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RHJ plays cool hand in Opel bidding

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GERMANY/RHJ International is playing a canny hand in the political poker match that is the sale of GM’s Opel. The Belgian financial investment house is keeping itself in the game by steadily upping the stakes, increasing the pressure on Berlin to take its bid seriously.

While the German government has so far thrown its considerable backing behind a rival offer for Opel spearheaded by Canadian car parts maker Magna, it has yet to force GM into a deal.

This is in no small part thanks to RHJ’s willingness to play a tough hand. After scrutinising Opel’s books, the investment firm on Wednesday increased the cash on offer for a 50.1 percent stake in Opel to 300 million euros and cut the amount it is asking for in state aid to tide Opel over for the next few years.

RHJ’s improved offer makes it considerably harder for German Chancellor Angela Merkel to justify pushing for a decision on the Opel sale ahead of the election on September 27.

GM coming to government’s rescue

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Bankruptcy has certainly been kind to GM. It’s now able to dig into its own cash reserves and help the government out.

Auto dealers, fed up with government’s tardiness in sending out the rebates, started abandoning the program since they’re hardly in a position to float the up to $4,500 a pop given to those exchanging their clunker for a new, more fuel-efficient car.

GM negotiator slams Opel bidder’s Russian connection

The GM blogger is at it again. John Smith, General Motors’ group vice-president and chief negotiator for the sale of its stake in Opel/Vauxhall, lays into the bid by Canadian-Austrian car parts maker Magna – especially the Russian Connection – in his latest update on the state of the talks.

He also pours cold water on happy talk from German politicians of an early decision in favour of Magna, backed by the German authorities, rather than rival Belgium-based financial investor RHJ International, which clearly still has GM’s preference.

GM sprung free and world still standing

They said it couldn’t be done and here we are less than 40 days after GM filed and the new leaner, possibly meaner, automaker has been sprung free from bankruptcy court.

I don’t want to downplay the hardship of the GM workers being left behind, but the much feared Armageddon just hasn’t happened, giving the Obama Administration a big win for making the politically risky move of allowing GM and Chrysler to go into bankruptcy in the first place.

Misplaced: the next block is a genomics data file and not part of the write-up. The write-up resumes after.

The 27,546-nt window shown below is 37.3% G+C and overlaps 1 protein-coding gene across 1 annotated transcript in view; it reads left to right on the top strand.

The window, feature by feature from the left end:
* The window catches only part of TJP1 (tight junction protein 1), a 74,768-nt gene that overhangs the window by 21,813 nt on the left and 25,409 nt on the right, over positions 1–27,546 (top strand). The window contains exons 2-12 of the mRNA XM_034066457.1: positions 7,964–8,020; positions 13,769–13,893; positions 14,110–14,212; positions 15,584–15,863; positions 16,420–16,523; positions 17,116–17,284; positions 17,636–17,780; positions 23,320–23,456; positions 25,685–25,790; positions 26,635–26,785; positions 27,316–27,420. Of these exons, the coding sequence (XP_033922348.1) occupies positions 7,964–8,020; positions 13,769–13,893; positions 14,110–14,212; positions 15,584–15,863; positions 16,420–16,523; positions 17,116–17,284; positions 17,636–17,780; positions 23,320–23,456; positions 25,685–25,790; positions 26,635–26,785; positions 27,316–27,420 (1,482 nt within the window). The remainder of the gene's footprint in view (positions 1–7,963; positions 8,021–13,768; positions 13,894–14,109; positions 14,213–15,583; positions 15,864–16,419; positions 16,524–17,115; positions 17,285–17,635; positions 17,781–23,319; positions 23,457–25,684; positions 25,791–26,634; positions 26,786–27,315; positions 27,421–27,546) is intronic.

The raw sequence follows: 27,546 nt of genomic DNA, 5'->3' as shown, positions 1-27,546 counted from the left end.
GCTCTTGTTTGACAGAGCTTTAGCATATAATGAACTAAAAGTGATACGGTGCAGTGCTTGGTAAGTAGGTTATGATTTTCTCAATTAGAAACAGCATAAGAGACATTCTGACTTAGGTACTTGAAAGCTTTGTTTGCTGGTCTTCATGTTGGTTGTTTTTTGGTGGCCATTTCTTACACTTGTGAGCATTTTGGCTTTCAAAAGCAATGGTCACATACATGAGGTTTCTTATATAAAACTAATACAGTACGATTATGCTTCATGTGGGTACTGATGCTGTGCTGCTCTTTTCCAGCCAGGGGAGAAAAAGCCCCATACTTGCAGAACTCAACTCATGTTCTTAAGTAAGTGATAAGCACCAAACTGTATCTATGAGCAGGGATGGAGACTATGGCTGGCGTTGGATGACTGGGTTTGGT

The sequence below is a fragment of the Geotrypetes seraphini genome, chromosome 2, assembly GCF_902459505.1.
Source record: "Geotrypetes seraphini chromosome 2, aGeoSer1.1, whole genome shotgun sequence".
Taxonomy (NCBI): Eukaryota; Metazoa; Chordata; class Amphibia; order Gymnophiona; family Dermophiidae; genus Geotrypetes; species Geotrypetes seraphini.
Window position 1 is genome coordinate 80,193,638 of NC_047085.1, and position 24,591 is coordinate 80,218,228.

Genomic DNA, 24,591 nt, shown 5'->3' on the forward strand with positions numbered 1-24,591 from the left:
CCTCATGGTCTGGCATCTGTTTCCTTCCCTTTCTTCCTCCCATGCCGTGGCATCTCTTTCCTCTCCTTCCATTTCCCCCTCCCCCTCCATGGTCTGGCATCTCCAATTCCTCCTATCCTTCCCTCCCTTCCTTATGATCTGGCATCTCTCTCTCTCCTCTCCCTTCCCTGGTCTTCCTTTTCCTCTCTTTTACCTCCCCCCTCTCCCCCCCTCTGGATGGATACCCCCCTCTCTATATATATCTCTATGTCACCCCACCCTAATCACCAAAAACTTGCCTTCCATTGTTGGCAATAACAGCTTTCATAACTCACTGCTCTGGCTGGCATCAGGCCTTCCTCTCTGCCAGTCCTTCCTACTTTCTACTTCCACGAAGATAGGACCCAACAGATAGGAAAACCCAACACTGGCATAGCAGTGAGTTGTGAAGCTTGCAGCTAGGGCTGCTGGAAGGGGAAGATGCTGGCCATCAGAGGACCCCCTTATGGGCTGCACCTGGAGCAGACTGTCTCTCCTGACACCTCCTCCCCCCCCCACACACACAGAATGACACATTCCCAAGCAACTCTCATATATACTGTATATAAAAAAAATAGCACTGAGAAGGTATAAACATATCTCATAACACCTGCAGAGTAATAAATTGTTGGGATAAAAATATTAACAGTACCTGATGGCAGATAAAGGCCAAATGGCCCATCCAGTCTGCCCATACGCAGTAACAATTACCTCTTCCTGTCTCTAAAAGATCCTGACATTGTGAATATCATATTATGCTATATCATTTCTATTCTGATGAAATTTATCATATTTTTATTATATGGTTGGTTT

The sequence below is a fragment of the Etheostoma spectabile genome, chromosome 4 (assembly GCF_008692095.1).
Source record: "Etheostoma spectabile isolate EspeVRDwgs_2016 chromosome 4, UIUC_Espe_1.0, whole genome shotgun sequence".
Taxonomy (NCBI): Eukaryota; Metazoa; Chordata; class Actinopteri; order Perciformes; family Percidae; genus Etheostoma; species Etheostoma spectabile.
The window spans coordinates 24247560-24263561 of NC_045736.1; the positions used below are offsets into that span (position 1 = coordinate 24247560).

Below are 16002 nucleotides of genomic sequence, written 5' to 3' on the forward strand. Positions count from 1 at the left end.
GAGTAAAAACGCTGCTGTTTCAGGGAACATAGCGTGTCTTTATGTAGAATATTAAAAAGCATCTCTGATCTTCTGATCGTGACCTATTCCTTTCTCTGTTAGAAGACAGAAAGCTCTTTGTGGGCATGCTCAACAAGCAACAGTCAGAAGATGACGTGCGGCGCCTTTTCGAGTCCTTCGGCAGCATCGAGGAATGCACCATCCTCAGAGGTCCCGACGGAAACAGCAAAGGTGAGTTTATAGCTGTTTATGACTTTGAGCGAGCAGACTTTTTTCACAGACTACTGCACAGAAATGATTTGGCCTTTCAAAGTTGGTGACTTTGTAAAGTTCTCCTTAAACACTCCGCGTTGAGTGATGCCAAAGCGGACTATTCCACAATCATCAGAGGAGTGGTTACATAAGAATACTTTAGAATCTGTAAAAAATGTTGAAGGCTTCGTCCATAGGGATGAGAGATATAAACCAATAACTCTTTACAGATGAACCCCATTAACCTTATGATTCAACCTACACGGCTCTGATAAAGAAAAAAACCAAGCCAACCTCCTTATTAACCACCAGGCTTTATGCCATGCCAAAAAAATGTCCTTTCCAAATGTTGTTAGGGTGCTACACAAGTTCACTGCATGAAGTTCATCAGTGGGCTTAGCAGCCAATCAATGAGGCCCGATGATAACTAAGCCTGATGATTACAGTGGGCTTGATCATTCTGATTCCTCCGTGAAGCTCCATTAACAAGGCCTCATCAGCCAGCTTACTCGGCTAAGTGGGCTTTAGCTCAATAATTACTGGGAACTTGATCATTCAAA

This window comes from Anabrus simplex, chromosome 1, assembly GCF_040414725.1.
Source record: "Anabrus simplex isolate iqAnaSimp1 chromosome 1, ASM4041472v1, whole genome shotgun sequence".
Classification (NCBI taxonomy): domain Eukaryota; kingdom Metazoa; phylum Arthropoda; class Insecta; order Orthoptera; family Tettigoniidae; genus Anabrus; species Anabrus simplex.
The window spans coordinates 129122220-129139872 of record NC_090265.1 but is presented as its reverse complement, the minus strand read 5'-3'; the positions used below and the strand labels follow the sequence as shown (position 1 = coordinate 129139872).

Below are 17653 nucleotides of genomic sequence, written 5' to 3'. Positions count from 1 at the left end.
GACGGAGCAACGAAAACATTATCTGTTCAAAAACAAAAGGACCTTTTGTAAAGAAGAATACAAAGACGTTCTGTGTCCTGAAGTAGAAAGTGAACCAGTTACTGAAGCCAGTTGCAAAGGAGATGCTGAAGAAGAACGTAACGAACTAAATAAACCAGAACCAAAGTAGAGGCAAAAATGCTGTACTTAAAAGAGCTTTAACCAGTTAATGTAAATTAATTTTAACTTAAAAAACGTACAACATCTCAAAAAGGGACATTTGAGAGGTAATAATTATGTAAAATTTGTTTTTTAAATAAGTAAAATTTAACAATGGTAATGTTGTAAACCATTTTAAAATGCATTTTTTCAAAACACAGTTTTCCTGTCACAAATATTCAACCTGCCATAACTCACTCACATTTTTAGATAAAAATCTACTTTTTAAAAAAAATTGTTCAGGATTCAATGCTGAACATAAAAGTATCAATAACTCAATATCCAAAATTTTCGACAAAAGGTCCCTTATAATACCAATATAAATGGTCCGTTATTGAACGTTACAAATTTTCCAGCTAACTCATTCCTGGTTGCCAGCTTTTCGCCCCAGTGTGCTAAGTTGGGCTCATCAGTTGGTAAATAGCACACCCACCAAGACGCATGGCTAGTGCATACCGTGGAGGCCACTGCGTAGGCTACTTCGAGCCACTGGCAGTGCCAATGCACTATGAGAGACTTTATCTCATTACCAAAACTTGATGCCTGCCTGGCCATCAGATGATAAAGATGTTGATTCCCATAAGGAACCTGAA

Bankruptcy-related M&A at 5-year high – more to come?

This week’s Thomson Reuters Investment Banking Scorecard shows bankruptcy-related M&A at a five year high.

 

There were five bankruptcy-related M&A deals announced during the week, including the acquisition of venture-backed public company Nanogen by French investment holding company Financiere Elitech for $25.7 million. 

GM drives route 363, bondholders beware

     The rough justice meted out to General Motors bondholders may have short-circuited the bankruptcy process, but it has damaged the confidence that holders of other debt can have in their right to fair treatment.
    There will be a long-term cost, both to borrowers and lenders as a result. Key to this has been the use — by both GM and Chrysler – of section 363 of Chapter 11 of the U.S. bankruptcy code. By invoking the “emergency” need to restructure the companies, this section has allowed the automakers to speed through the sale of the viable parts of the businesses to new companies and leave the debt behind.
    While route 363 by-passes lengthy court hearings, its use to sell prime assets drives straight through the spirit of the code, which was meant to allow companies going through a Chapter 11 to jettison non-core assets quickly as part of a longer and wider reorganisation. It was not designed to cream off the best ones.
    Lawyers are already invoking the Chrysler and GM examples to try and get round long-established rules for reorganisations.
    The result would be to deprive bond investors of their rights in a company restructuring.
    GM bondholders who would normally have enjoyed preferred credit status in a Chapter 11 were railroaded by the Obama administration into giving the quick-fire sale the go-ahead, on the grounds that this was a one-off.
    From GM’s point of view, the process has worked well, allowing the business to emerge only 40 days after filing for bankruptcy. The cost of the turnaround has been $50 billion in emergency government financing. The longer-term cost in the much bigger market for corporate debt may be far larger.

from Neil Collins:

A haircut or a headcut for GM bondholders?

Bill Zastrow owns $240,000 of General Motors bonds. He's not happy, but, as he told Reuters' Kevin Krolicki, "We were getting the Marie Antoinette haircut and now it looks like it's a few inches higher."

The best guess is that his holding is now worth about $22,000, not far away from the sum he used to get in annual interest, but that's better than the zero-to-$12,000 which the earlier offer to bondholders implied.

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